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What OSHA’s Record-Keeping Changes Mean for Workers

What OSHA’s Record-Keeping Changes Mean for Workers

It was recently announced that the United States Occupational Safety and Health Administration, or OSHA, will be rolling back two important components of its electronic record-keeping system. With these new changes, injury and illness data Forms 300 and 301 will no longer be submitted to the organization.

Although the government shutdown has affected the Federal Register, OSHA announced that the changes are set to go into effect on January 25th. With these modifications to the Improve Tracking of Workplace Injuries and Illnesses final rule, OSHA will now accept Form 301A, which is an annual report of illnesses and injuries, rather than the more detailed Forms 300 and 301. This change is set to affect businesses with over 250 employees, and businesses with 20-249 employees working in industries with high occupational illness and injury rates.

Labor Secretary Alexandra Acosta has stated that changes were made over concerns for workers’ privacy. However, the move has been met with massive criticism. The Public Citizen Health Research Group, the American Public Health Association, and the Council of State and Territorial Epidemiologists have all filed a lawsuit over the changes for not properly announcing that Forms 300 and 301 would no longer be accepted. The American Federation of Labor and Congress of Industrial Organizations, or AFL-CIO, did request a meeting with the Office of Information and Regulatory Affairs, or OIRA, to discuss the changes on December 19th, prior to the shutdown, but OIRA never responded.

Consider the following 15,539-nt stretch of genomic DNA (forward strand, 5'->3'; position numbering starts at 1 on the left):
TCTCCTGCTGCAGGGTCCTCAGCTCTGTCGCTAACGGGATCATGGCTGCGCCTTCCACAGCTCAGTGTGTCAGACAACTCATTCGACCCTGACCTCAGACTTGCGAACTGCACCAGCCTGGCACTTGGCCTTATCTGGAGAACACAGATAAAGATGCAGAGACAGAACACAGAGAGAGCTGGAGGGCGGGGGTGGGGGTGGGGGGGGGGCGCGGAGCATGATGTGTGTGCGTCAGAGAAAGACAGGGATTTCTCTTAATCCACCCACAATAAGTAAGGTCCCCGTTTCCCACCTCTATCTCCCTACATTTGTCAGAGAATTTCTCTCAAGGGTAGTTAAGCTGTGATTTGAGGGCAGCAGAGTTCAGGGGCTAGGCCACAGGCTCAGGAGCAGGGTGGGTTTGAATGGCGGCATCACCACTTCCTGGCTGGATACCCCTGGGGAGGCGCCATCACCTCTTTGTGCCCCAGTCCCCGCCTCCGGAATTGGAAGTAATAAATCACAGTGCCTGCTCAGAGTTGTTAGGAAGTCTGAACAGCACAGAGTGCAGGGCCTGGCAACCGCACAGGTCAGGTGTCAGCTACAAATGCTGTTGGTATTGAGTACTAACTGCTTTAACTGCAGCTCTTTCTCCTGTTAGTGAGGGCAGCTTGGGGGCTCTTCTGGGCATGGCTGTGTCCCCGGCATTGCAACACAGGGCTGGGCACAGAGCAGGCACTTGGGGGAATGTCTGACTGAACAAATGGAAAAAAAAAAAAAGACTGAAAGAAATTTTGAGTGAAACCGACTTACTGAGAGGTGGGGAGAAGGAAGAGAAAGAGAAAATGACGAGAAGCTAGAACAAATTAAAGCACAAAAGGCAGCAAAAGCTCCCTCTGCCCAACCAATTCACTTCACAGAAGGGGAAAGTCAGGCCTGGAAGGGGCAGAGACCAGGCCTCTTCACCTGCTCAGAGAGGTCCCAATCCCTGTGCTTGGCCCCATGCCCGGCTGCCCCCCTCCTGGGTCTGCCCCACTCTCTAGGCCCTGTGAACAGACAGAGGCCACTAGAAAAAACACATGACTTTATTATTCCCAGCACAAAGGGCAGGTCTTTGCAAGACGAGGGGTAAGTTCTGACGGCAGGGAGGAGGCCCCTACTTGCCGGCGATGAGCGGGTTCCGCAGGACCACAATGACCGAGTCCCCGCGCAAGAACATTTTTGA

Condemning the agency’s actions, AFL-CIO Director Peg Seminario said that OSHA’s record-keeping rollback, “allows employers to hide their injury records and keep workers, the public and OSHA in the dark about dangerous conditions in American workplaces.” She went on to state that, “This backward action flies in the face of recommendations from the National Academy of Sciences, Engineering, and Medicine and the public health community strongly endorsing the collection and use of this injury data for prevention.”

The removal of Forms 300 and 301 comes on the heels of another controversial move by OHSA, in which they withdrew a final rule regarding slip, trip, and fall hazards from review. Designed to update OSHA requirements to reflect changing technologies and shifting industries, the Walking Working Surfaces and Personal Fall Protection Systems rule was pulled on December 21st.

Don’t Let the Government Take Advantage of You, Hire a Workers’ Comp Attorney Today

At Michael J. Doyle, Attorney at Law, we are extremely disappointed that OSHA would try to limit American workers’ access to knowledge about the dangerous industries they may be working in. Luckily, our Albuquerque workers’ compensation lawyer isn’t willing to let government regulations interfere with your workers’ comp claims. From career-ending injuries to common occupational illnesses, we believe that Americans have a right to know about the hazards associated with their work environment. Fortunately, if you do get injured on the job, we can provide experienced legal assistance to advocate for every cent you are owed. Workplace accidents happen, but if your employer put you in a dangerous situation without your full knowledge, then you may be entitled to additional compensation for pain and suffering. Contact Michael J. Doyle, Attorney at Law today, and start fighting for the workers’ compensation justice you deserve.

Call now at (505) 219-2176 to speak to an attorney, or contact us online to schedule a consultation. And remember, you don’t pay unless we win.

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